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Microchip wristband becomes a theme park essential

TECHNOLOGY

At Precision Dynamics, what started out as simple hospital ID product has become a high-tech admission pass, a cashless debit card, a hotel room key and a way to reunite lost children with parents.

May 02, 2009|Hugo Martin

In a nondescript manufacturing plant on a quiet San Fernando cul-de-sac, a khaki-green machine the size of a buffet table sucks in bright pink ribbon and spits out one of the hottest features in theme parks.

Here, Precision Dynamics Corp., a company that began making plastic hospital wristbands out of a Burbank garage more than 50 years ago, has become the nation's top producer of a new microchip-enhanced wristband for amusement parks, concerts, resorts and gyms.

The wristbands use the same technology as electronic tollbooths, security key cards and the newest U.S. passports. But at Precision Dynamics, this sophisticated electronic know-how has found its niche at theme parks, where the high-tech wristbands act as high-security admission passes, cashless debit cards, hotel room keys and a form of identification to reunite lost children with parents.

In the last year alone, Precision Dynamics' wristbands came on line at Great Wolf Resorts' newest water park in Concord, N.C.; at the Schlitterbahn Water Park in Galveston, Texas; and at Water World, one of the nation's largest water parks, near Denver, Colo. In total, more than 50 theme parks across the country strap the wristbands on visitors.

Company leaders envision a future when they can expand the technology for use in border security and hospital identification, among other purposes.

"All sorts of things can be done with this technology," said Walter Mosher Jr., a founder of the privately held company and a member of the board of directors.

Precision Dynamics began in 1956 when a friend who worked in hospital supplies suggested that Mosher, a UCLA engineering student, design a better wristband to identify patients at hospitals. At the time, hospitals made wristbands from plastic tubes, using separate tools to cut and fasten the bands on patients. For infants, hospital workers strung together lettered beads that spelled the babies' names.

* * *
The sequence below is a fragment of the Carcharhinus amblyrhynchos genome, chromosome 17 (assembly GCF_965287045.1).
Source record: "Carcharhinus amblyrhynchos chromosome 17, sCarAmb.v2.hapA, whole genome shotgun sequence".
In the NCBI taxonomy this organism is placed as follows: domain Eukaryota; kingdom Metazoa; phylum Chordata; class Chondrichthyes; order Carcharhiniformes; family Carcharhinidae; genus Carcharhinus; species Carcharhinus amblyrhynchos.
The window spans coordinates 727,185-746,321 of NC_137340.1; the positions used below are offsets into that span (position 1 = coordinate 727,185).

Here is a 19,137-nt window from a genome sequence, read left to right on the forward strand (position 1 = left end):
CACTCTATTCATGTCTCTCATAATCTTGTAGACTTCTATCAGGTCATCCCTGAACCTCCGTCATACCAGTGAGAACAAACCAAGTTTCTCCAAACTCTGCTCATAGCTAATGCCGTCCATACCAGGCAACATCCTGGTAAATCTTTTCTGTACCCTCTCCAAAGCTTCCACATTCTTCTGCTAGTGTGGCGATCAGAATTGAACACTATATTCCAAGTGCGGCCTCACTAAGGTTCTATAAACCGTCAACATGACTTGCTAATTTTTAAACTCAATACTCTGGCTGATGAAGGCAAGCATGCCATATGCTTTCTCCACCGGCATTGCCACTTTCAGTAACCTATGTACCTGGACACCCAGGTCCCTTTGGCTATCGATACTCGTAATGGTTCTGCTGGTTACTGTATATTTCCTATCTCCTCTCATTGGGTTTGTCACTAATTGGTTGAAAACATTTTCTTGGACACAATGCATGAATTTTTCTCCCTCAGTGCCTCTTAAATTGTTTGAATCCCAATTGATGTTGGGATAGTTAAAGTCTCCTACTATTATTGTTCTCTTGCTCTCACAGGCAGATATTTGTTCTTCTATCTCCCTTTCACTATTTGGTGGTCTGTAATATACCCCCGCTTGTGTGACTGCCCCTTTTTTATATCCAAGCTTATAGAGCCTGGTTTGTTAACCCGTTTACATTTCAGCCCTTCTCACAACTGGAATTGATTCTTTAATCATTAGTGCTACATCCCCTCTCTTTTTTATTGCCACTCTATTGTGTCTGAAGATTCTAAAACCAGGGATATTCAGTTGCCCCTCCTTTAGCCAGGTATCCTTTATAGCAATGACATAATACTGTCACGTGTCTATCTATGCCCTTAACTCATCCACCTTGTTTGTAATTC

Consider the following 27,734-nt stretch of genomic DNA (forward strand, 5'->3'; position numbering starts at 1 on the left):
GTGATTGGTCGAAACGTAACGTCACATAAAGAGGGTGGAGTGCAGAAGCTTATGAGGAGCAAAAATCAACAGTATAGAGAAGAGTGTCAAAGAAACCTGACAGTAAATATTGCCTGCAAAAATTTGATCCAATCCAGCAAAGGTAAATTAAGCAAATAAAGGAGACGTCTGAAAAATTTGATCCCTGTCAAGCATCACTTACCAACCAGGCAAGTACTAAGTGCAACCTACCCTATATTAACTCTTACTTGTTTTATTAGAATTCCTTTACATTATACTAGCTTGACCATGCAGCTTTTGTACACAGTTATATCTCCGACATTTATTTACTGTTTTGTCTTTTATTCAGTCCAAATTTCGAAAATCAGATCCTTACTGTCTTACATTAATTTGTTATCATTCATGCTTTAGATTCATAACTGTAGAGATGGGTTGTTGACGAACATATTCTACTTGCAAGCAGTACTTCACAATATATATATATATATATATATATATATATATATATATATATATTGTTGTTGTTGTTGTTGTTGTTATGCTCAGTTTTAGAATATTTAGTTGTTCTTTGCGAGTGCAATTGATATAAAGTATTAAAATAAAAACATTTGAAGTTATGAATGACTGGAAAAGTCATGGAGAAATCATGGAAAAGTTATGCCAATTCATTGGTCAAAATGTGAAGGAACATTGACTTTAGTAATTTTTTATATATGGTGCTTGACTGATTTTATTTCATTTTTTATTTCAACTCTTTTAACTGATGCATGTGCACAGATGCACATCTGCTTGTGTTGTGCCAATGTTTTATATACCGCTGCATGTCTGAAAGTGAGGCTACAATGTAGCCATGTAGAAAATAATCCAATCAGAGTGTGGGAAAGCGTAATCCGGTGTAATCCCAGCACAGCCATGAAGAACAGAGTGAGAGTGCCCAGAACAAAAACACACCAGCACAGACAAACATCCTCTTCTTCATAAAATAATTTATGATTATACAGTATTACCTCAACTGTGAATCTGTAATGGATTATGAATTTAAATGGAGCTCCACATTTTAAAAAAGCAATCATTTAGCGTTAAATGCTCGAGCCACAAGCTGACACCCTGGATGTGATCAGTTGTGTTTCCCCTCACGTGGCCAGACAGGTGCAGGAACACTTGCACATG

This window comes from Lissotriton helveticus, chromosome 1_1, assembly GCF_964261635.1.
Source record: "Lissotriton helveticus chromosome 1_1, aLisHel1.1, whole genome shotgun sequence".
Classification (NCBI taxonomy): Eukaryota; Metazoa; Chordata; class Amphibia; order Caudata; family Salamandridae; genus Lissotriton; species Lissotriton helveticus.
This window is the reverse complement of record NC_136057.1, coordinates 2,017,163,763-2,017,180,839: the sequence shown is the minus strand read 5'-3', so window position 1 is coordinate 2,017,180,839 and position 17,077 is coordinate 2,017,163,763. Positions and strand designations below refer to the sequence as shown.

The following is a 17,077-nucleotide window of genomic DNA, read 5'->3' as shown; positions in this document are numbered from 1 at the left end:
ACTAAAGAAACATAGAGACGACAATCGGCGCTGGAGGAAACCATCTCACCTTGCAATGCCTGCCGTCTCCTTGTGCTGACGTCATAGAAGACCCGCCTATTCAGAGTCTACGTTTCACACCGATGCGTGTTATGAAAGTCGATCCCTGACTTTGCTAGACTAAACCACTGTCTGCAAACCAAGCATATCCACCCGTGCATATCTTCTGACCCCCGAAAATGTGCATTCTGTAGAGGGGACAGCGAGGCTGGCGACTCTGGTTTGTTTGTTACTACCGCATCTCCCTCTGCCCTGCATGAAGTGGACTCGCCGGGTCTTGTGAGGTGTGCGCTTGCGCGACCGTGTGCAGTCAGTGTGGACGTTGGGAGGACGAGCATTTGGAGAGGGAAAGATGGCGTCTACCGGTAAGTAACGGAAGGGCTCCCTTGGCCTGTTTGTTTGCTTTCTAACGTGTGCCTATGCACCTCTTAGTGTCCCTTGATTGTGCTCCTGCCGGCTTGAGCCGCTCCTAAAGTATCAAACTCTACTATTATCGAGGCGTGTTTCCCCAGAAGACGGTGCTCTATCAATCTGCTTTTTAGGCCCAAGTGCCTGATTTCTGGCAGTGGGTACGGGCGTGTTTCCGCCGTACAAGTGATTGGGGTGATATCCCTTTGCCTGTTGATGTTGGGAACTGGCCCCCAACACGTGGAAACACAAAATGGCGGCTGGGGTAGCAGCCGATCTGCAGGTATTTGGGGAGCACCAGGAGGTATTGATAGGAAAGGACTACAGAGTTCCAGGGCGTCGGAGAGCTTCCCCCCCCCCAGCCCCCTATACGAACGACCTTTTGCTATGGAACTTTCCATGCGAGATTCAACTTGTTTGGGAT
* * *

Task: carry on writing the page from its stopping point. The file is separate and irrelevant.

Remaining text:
At the machine shop at Burbank High School, Mosher and two partners devised a one-piece plastic wristband that required no tools to fasten. The business that began with only $2,000 in start-up money has since expanded to 680 employees, a handful of trademark patents and offices in Belgium, Japan, Italy, Mexico and Brazil.

In 2006, Mosher sued Precision Dynamics in a dispute over the election of board members. But the dispute was settled out of court last year with a deal that keeps Mosher as a shareholder and a member of the board.

The idea of using radio frequency identification, or RFID, technology in wristbands came to Mosher about 10 years ago when he learned that microchips were being implanted in dogs and cats to identify them in shelters and veterinary clinics. A short time later, company Vice President Robin Barber moved ahead with the idea after meeting with managers from Great Wolf Resorts, who wanted to let guests buy food and drinks at the water parks without carrying a wallet or cash.

The result was a patented wristband containing a tiny antenna and a microchip only slightly bigger than a postage stamp.

Each microchip is programmed with a unique 16-character code. A separate device known as a reader emits a low-power radio wave that activates the chip to collect the information and upload it into a computer. The reader must come within a few inches of the wristband to connect to the chip. Thus the wristband acts as a key to access a computerized debit account or unlock an electronic hotel room or a clothes locker.

The microchip wristbands now account for about $3 million in annual sales for Precision Dynamics, representing only a fraction of the company's more than $100 million in annual sales, according to company executives. The bulk of the company's business comes from the sales of wristbands that employ simpler bar-code technology to identify hospital patients, among other uses, and plain plastic wristbands with colors that tell security officers at theme parks and concerts who has paid for admission.

At theme parks, parents can use a kiosk to upload amounts that their children can spend, using the wristbands to buy food or play video games at the park. The microchips are coded so that the wristbands can be used only on a specific day. Once a hotel guest or theme park visitor departs, the wristbands becomes obsolete.

Because cashless spending is more convenient, industry reports suggest that visitors who use the wristbands spend as much as 25% more at resorts and parks.

"Our guests appreciate the convenience of it all," said Jennifer Beranek, a spokeswoman for Great Wolf Resorts. Precision Dynamics wristbands are used at seven of its 12 water parks nationwide.

But price remains a barrier for the technology. Simple wristbands that use bar-code technology, for example, sell for as little as 14 cents each; the RFID wristbands sell for about $1 each. An RFID reader sells for about $450, roughly twice the cost of a bar-code reader.

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